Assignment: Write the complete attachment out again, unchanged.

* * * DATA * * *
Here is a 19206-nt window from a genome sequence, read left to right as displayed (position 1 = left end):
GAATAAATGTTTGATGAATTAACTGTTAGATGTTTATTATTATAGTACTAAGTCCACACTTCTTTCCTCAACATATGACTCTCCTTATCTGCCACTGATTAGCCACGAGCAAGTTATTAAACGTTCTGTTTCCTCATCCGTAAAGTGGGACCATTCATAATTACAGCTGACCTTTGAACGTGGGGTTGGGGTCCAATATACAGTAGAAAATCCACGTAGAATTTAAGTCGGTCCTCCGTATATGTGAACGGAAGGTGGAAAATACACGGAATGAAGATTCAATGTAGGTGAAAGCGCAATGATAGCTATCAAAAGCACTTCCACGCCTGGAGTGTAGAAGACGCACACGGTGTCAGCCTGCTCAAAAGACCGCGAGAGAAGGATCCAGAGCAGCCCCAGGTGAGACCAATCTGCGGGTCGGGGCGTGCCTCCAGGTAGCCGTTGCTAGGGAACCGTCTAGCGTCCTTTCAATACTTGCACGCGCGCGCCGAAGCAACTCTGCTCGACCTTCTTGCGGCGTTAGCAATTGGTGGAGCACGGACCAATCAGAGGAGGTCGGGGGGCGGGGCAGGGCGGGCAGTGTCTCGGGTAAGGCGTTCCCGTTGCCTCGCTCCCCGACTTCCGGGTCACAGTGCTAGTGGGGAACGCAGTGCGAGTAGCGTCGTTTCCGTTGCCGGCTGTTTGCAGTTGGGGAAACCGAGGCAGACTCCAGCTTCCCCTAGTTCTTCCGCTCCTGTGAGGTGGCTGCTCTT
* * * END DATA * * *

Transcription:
Here is a 19206-nt window from a genome sequence, read left to right as displayed (position 1 = left end):
GAATAAATGTTTGATGAATTAACTGTTAGATGTTTATTATTATAGTACTAAGTCCACACTTCTTTCCTCAACATATGACTCTCCTTATCTGCCACTGATTAGCCACGAGCAAGTTATTAAACGTTCTGTTTCCTCATCCGTAAAGTGGGACCATTCATAATTACAGCTGACCTTTGAACGTGGGGTTGGGGTCCAATATACAGTAGAAAATCCACGTAGAATTTAAGTCGGTCCTCCGTATATGTGAACGGAAGGTGGAAAATACACGGAATGAAGATTCAATGTAGGTGAAAGCGCAATGATAGCTATCAAAAGCACTTCCACGCCTGGAGTGTAGAAGACGCACACGGTGTCAGCCTGCTCAAAAGACCGCGAGAGAAGGATCCAGAGCAGCCCCAGGTGAGACCAATCTGCGGGTCGGGGCGTGCCTCCAGGTAGCCGTTGCTAGGGAACCGTCTAGCGTCCTTTCAATACTTGCACGCGCGCGCCGAAGCAACTCTGCTCGACCTTCTTGCGGCGTTAGCAATTGGTGGAGCACGGACCAATCAGAGGAGGTCGGGGGGCGGGGCAGGGCGGGCAGTGTCTCGGGTAAGGCGTTCCCGTTGCCTCGCTCCCCGACTTCCGGGTCACAGTGCTAGTGGGGAACGCAGTGCGAGTAGCGTCGTTTCCGTTGCCGGCTGTTTGCAGTTGGGGAAACCGAGGCAGACTCCAGCTTCCCCTAGTTCTTCCGCTCCTGTGAGGTGGCTGCTCTT